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Gold Producers Adjust Cost Structures In Order to Profit at Current Price Level: A Wall Street Transcript Interview with Catherine Raw, CFA, a Director and Portfolio Manager at BlackRock, Inc.

67 WALL STREET, New York - December 17, 2013 - The Wall Street Transcript has just published its Gold and Precious Metals Report offering a timely review of the sector to serious investors and industry executives. This special feature contains expert industry commentary through in-depth interviews with public company CEOs, Equity Analysts and Money Managers. The full issue is available by calling (212) 952-7433 or via The Wall Street Transcript Online.

Topics covered: Precious Metals - Lower Gold Price Environment - Precious Metals Exploration and Production - Increasing Capital Expenditures - Emerging Markets Silver Consumption - Mining Safety and Environmental Concerns - Gold Production Cost Structures - Gold Price Stabilization

Companies include: BHP Billiton Ltd. (BHP), Barrick Gold Corporation (ABX), Newmont Mining Corp. (NEM), Kinross Gold Corporation (KGC)

In the following excerpt from the Gold and Precious Metals Report, an experienced portfolio manager with BlackRock (BLK) discusses her outlook for the Gold sector and commodity prices for investors:

TWST: If you would, please start with a snapshot of the BlackRock Commodity Strategies Fund.

Ms. Raw: The BlackRock Commodity Strategies Fund is around $400 million. It invests across the commodity space in both commodities futures and commodities equities. On the equity side of the product, I'm responsible for managing the gold and mining equity space. The purpose of the fund essentially is to give investors the broadest possible exposure to the commodities markets through both physical and the equity markets.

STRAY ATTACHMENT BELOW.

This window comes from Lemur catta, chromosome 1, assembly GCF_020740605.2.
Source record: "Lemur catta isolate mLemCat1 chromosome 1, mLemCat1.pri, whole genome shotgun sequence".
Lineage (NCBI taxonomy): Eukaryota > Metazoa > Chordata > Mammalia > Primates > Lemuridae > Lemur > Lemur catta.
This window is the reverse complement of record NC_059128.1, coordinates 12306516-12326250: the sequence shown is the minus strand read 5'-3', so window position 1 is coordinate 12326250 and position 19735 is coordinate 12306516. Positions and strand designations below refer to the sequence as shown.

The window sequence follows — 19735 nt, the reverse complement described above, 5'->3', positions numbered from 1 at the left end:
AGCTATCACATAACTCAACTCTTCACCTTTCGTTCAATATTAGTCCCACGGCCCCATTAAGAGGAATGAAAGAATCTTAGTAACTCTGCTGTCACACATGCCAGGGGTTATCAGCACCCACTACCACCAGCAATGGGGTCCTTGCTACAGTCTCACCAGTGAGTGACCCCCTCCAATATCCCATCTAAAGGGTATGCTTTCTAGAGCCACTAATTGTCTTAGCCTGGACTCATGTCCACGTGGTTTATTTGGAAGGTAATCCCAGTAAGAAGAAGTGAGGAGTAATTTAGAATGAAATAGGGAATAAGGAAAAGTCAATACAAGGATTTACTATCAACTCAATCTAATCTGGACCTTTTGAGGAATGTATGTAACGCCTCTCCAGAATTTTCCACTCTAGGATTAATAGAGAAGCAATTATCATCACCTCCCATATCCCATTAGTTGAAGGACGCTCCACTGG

TWST: What is your macro view on the market today for gold and mining securities?

Ms. Raw: Let's start with mining securities. Mining has had a challenging year, that's probably the best way to describe it, as have gold equities. Mining has pretty much been driven, in the first half of the year, by real nervousness over the outlook for the Chinese economy, which really made people concerned as to what the level of demand was going to be for metals and minerals.

China is the largest consumer of industrial metals and minerals, representing between 30% and 60% of most of the core metals and minerals - 60% of seaborne iron ore, around 50% of seaborne thermal coal, 30% to 40% of aluminum and copper. So when the market was worried about what the GDP growth rates for China were going to be, what the rate of fixed-asset investment, construction activity, manufacturing were going to be, all of that data was coming through, particularly in the first quarter, and we were seeing that the year-on-year growth numbers were relatively muted and were missing versus market expectations.

Given that we had a number of years, from the middle of 2011 onwards, when China wasn't delivering the same rates of growth as it had done previously, people began to worry very much about a hard landing for the Chinese economy, and that really culminated in a sort of peak of anxiety around the SHIBOR spike at the end of June - that's the interbank lending rate between banks in China - when we saw a spike, as there was some nervousness about the banking sector in China and the debt building up within the Chinese economy.

Now, what's subsequently happened over the summer was that the government stepped in and became the lender of last resort. Nervousness over the banking system reduced.

In addition, what we began to see is a reacceleration in the economy, and we began to see restocking taking place for commodities...

For more of this interview and many others visit the Wall Street Transcript - a unique service for investors and industry researchers - providing fresh commentary and insight through verbatim interviews with CEOs, portfolio managers and research analysts. This special issue is available by calling (212) 952-7433 or via The Wall Street Transcript Online.